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American Institute in Taiwan director says no imminent Chinese threat

Sandra Oudkirk pledges continued arms sales to Taiwan, but adds US 'one China' policy unchanged

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American Institute in Taiwan Directo Sandra Oudkirk. (American Institute in Taiwan photo)

American Institute in Taiwan Directo Sandra Oudkirk. (American Institute in Taiwan photo)

TAIPEI (Taiwan News) — There is no imminent threat of invasion for Taiwan, American Institute in Taiwan Director Sandra Oudkirk said in an NPR interview released on Friday (Dec. 1).

“There's an important distinction between making plans and training troops and actually getting ready to do something,” Oudkirk said. Nevertheless, she reiterated the U.S.’ “one China” policy has not changed.

The U.S. will continue to provide arms to Taiwan she said, which is relevant to “the level of threat that Taiwan faces.” These weapons serve as an effective deterrence, which the director defined as “a situation where the adversary looks at their target every day, every year, every three years, and says ‘it’s not worth it.’”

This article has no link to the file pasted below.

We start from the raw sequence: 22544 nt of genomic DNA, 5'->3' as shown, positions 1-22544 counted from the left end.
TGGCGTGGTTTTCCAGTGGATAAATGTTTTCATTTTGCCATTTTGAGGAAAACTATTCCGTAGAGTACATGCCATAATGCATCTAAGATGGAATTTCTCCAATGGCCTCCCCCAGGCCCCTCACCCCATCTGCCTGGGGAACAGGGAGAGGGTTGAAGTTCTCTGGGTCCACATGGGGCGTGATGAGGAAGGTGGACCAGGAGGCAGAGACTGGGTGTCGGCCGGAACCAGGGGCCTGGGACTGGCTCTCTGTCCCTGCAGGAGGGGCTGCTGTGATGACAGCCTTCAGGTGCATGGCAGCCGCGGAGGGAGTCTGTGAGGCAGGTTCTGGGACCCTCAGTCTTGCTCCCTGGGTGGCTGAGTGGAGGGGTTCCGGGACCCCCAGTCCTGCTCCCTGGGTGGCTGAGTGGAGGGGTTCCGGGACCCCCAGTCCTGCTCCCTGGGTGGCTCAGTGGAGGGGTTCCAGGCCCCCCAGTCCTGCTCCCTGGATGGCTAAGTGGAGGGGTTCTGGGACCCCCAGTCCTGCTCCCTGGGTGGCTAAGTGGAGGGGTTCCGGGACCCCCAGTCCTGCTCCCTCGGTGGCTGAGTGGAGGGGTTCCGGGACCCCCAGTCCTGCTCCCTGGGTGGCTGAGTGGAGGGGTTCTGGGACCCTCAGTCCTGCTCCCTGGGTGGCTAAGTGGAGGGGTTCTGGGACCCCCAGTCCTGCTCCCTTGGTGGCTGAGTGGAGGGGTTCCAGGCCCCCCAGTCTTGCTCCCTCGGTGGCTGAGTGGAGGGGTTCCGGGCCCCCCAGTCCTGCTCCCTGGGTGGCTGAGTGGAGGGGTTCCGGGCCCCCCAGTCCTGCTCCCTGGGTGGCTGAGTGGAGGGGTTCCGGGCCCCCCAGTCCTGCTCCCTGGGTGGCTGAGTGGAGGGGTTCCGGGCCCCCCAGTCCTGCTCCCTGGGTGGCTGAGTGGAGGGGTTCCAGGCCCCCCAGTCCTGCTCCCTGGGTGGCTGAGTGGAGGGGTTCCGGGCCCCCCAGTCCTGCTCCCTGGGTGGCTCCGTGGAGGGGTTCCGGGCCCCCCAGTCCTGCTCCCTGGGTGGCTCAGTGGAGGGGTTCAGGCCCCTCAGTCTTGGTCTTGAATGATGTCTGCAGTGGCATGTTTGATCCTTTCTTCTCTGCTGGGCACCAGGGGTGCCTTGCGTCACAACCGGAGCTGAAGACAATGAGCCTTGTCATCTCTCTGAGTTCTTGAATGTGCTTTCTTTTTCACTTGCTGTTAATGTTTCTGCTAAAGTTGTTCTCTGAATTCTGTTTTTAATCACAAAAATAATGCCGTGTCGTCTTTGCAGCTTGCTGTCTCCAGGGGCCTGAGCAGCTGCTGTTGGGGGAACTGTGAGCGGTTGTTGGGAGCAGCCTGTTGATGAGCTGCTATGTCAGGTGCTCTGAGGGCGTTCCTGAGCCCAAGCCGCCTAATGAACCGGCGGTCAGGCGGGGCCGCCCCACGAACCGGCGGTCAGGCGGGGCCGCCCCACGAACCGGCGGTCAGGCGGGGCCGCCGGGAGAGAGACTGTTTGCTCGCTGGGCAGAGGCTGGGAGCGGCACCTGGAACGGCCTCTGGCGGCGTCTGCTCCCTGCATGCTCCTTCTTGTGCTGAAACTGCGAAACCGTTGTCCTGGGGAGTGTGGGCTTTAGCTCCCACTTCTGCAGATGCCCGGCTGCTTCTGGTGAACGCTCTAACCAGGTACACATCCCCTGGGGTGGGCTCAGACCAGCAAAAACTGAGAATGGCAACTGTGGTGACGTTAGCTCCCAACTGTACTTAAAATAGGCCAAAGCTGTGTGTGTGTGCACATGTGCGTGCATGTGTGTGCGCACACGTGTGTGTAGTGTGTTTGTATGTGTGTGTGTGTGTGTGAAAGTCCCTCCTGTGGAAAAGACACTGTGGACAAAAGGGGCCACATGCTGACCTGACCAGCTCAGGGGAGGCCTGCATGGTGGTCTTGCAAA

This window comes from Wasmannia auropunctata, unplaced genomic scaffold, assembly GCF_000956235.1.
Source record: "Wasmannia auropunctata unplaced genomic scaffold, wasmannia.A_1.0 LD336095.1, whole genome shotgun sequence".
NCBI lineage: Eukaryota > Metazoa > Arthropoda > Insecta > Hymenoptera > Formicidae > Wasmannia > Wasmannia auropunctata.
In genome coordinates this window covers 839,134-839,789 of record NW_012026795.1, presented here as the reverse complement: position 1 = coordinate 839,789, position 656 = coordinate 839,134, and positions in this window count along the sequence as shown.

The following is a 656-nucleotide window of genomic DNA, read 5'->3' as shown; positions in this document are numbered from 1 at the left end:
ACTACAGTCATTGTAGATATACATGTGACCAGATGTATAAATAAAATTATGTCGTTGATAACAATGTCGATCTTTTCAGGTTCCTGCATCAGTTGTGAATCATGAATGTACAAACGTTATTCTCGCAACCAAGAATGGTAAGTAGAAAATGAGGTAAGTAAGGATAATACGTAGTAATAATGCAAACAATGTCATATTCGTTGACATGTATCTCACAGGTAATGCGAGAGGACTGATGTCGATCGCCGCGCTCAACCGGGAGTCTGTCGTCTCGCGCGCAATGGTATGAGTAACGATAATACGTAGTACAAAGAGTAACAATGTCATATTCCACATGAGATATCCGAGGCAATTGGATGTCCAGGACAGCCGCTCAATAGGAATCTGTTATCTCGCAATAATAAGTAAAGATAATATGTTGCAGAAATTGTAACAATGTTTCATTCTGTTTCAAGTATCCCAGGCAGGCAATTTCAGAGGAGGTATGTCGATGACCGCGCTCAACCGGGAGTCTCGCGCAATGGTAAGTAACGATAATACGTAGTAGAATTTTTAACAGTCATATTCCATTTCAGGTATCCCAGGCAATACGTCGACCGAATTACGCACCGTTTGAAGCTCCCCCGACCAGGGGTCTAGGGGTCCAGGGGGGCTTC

Ahead of Taiwan’s 2024 presidential election, there have been many false claims circulating amongst the public, including that the U.S. is deliberately weakening Taiwan’s semiconductor companies. To combat disinformation, Oudkirk said the best way is to “talk and to engage and to be approachable and also to work on things like media literacy.”

Concerning bilateral trade, the director said Taiwan is “a huge market for agricultural goods.” She pointed out that Taiwan is the U.S.’ fourth fastest-growing foreign direct investor. It is also the sixth largest source of foreign students in the U.S., she added.

In June, Oudkirk reaffirmed U.S. bipartisan support for Taiwan, saying it “has not wavered as our administrations changed or as leadership changes here in Taiwan.”

That same month, AIT Chair Laura Rosenberger said, "The United States will not take sides in Taiwan's general election, and also opposes interference by external forces." She has met with the presidential candidate of each political party and believes Taiwan will hold a free, fair, and democratic presidential election.